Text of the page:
Brexit and General UK politics thread

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Re: Brexit and General UK politics thread

Post by Tribble » 2018-09-23 04:56am

10) Kick as many immigrants out as possible despite any labour shortfalls.

11) Eliminate as many labour / environmental regulations as possible.

12) Get rid of the human rights laws as soon as possible since they interfere with all the above steps.
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Re: Brexit and General UK politics thread

Post by The Jester » 2018-09-23 06:38am

mr friendly guy wrote:
2018-09-23 04:52am
But don't worry, nothing will happen to the UK. Just like the US, it will use its veto power to block any resolutions on it. Which would make the UK the second country to actually block an ICJ ruling, and the only countries to do so, being Western democracies.
Yes and no with nothing actually happening to the UK. The issue with playing hardball is it disincentivises others from playing nice with you. Not just those you played hardball with, but also those witness to your behaviour. When you're a member of a large trading block then there's certainly a lot of weight to be thrown around if you do take this route. If you're a single fish swimming away from the school...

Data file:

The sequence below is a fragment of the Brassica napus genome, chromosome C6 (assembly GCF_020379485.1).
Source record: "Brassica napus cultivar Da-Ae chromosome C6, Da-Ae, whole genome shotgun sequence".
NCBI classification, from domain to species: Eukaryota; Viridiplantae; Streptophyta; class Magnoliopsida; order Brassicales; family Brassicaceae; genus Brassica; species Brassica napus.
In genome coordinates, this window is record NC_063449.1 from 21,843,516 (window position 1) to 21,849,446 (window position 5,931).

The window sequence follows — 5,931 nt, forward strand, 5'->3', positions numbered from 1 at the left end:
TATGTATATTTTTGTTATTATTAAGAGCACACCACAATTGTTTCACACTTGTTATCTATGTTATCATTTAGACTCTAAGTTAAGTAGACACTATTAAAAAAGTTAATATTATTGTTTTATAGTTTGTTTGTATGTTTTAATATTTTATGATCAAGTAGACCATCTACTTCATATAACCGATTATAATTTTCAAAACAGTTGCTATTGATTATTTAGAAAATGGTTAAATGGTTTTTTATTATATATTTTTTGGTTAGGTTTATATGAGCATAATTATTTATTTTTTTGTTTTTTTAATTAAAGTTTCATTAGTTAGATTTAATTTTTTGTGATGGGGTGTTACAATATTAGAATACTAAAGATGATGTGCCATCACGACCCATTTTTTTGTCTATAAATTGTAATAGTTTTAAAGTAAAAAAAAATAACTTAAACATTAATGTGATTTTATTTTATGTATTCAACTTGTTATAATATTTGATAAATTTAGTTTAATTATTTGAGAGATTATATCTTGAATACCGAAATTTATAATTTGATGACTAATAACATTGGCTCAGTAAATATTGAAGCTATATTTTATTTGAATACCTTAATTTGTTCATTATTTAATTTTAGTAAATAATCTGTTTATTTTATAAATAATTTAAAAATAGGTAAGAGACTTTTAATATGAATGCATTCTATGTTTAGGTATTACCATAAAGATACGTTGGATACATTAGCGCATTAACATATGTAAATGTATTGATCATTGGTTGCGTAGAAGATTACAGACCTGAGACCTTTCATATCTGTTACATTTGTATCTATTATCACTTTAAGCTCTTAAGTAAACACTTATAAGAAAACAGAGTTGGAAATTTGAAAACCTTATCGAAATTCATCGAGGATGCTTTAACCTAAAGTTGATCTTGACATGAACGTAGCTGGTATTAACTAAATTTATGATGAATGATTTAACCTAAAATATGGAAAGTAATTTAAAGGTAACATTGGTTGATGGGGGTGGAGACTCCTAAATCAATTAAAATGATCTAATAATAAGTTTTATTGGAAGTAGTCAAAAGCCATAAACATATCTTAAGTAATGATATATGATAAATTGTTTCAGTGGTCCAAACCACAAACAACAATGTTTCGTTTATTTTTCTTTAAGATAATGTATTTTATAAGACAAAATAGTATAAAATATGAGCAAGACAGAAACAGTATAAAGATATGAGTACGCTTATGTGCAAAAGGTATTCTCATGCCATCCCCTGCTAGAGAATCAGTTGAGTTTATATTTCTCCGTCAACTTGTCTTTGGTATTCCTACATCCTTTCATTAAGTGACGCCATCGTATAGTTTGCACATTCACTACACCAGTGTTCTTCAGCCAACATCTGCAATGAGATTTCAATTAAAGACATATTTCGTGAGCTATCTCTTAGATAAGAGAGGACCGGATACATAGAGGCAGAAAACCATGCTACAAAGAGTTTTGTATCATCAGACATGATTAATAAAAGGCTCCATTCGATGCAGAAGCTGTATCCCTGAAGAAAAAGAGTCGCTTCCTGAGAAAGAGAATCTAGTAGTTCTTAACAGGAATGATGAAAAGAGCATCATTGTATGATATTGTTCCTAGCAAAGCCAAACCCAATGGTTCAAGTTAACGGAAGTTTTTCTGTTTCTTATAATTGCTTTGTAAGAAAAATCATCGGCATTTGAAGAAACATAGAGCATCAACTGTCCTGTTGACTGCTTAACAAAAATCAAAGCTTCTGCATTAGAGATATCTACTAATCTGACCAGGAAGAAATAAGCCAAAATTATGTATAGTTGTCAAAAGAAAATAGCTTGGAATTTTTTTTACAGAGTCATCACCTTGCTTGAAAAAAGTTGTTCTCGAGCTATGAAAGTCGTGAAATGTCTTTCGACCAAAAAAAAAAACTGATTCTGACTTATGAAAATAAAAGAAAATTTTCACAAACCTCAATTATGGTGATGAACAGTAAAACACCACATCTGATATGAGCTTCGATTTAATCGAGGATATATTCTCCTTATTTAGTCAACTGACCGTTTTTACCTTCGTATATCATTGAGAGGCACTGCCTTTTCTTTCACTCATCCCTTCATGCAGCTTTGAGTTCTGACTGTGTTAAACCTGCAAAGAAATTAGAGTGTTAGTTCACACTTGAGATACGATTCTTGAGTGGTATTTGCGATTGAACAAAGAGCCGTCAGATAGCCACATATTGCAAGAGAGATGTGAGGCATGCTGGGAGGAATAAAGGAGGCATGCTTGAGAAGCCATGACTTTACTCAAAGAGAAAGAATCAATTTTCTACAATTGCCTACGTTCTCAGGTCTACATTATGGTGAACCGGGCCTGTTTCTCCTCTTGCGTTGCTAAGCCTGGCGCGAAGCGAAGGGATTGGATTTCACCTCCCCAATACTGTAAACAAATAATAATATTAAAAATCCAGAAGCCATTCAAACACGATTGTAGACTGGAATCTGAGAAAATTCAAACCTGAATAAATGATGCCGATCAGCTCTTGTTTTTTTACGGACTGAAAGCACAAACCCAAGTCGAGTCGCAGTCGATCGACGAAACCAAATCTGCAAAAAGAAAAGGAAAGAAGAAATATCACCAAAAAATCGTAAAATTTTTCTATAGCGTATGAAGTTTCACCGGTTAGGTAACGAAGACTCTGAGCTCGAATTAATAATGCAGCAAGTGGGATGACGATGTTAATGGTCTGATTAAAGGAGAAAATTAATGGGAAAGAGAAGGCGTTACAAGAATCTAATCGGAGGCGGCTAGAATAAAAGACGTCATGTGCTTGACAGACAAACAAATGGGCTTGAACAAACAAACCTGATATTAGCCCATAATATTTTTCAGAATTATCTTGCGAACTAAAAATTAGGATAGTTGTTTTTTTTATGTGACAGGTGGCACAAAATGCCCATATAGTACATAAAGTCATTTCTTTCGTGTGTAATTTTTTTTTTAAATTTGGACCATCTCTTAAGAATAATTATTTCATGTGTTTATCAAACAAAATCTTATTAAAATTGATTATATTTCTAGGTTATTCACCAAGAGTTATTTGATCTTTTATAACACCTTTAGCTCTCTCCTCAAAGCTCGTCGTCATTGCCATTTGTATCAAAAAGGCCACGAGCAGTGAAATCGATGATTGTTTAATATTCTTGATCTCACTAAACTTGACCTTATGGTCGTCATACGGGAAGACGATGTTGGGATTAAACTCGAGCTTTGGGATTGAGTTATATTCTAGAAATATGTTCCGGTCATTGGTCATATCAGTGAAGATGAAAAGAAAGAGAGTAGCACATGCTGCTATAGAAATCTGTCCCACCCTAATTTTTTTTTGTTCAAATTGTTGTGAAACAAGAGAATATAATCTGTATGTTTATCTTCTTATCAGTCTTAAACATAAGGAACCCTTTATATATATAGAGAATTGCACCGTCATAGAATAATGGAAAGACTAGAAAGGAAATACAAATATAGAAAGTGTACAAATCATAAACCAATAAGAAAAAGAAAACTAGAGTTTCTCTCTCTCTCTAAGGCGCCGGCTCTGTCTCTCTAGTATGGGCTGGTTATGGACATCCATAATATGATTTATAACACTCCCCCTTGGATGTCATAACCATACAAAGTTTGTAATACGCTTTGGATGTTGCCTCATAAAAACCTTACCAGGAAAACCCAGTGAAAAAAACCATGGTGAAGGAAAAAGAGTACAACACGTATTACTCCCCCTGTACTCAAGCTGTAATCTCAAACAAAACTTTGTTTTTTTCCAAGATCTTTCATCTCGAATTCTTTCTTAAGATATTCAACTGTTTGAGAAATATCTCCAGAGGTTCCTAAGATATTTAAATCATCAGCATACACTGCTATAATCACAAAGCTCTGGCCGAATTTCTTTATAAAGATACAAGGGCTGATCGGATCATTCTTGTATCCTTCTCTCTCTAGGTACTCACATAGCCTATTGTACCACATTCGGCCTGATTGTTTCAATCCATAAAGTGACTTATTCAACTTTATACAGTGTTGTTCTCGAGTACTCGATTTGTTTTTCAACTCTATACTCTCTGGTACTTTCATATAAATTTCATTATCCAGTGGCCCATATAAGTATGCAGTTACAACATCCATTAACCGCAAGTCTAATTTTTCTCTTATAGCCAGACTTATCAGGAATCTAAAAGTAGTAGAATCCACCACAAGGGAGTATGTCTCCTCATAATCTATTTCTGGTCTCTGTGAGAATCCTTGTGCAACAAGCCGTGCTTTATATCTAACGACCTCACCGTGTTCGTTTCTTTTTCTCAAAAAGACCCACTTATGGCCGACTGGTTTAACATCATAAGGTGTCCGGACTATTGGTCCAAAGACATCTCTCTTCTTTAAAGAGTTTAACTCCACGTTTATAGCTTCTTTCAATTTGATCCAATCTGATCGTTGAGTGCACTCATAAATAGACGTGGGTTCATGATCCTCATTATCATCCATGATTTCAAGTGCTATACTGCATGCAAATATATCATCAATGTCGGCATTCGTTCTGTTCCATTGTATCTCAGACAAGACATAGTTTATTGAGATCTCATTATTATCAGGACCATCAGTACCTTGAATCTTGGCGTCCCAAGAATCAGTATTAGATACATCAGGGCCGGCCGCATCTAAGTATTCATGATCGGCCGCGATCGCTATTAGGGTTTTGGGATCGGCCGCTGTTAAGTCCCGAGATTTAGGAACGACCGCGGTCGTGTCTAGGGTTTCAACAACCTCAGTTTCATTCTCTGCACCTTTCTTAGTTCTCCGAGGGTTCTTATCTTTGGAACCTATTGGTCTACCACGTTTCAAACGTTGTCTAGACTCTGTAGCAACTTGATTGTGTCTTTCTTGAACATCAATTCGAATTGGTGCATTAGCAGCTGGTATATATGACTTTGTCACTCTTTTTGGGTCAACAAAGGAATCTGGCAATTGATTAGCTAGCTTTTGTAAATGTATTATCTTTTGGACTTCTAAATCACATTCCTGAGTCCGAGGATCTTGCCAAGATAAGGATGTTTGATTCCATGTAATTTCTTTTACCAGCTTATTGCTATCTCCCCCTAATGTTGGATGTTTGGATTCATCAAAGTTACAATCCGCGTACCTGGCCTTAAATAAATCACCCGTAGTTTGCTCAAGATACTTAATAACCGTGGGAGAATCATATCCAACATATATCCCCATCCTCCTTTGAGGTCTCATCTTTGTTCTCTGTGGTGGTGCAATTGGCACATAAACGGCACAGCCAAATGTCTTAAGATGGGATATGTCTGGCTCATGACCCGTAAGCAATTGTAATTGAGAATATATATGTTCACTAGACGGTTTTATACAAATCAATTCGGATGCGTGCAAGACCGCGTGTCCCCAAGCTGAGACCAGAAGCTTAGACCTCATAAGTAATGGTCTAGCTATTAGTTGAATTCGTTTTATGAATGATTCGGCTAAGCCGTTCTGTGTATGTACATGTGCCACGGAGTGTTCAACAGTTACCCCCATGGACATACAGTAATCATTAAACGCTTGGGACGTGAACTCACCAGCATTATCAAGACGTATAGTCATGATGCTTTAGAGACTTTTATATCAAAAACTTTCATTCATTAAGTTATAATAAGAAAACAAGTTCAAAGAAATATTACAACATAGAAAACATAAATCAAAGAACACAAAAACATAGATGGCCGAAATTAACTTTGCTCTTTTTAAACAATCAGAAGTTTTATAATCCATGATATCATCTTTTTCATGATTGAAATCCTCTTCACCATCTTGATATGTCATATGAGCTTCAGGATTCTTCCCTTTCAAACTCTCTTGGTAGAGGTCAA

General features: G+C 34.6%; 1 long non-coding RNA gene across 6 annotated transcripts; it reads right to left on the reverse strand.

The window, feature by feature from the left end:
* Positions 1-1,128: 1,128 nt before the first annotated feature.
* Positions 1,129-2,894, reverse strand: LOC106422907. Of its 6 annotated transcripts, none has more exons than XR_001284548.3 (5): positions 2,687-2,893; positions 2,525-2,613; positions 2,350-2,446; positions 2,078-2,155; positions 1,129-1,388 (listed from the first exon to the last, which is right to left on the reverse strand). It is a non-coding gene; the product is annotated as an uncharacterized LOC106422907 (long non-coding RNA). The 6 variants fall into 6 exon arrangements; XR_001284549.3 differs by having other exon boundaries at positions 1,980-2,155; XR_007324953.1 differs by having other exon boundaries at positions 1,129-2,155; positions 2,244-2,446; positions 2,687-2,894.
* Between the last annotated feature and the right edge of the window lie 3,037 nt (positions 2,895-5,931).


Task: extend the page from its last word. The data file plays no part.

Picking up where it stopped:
Tribble wrote:10) Kick as many immigrants out as possible despite any labour shortfalls.

11) Eliminate as many labour / environmental regulations as possible.

12) Get rid of the human rights laws as soon as possible since they interfere with all the above steps.
Ah. Right.

10) Use the newfound regulatory independence to eliminate regulations/slim down regulatory bodies, transforming the country into a utopia for business.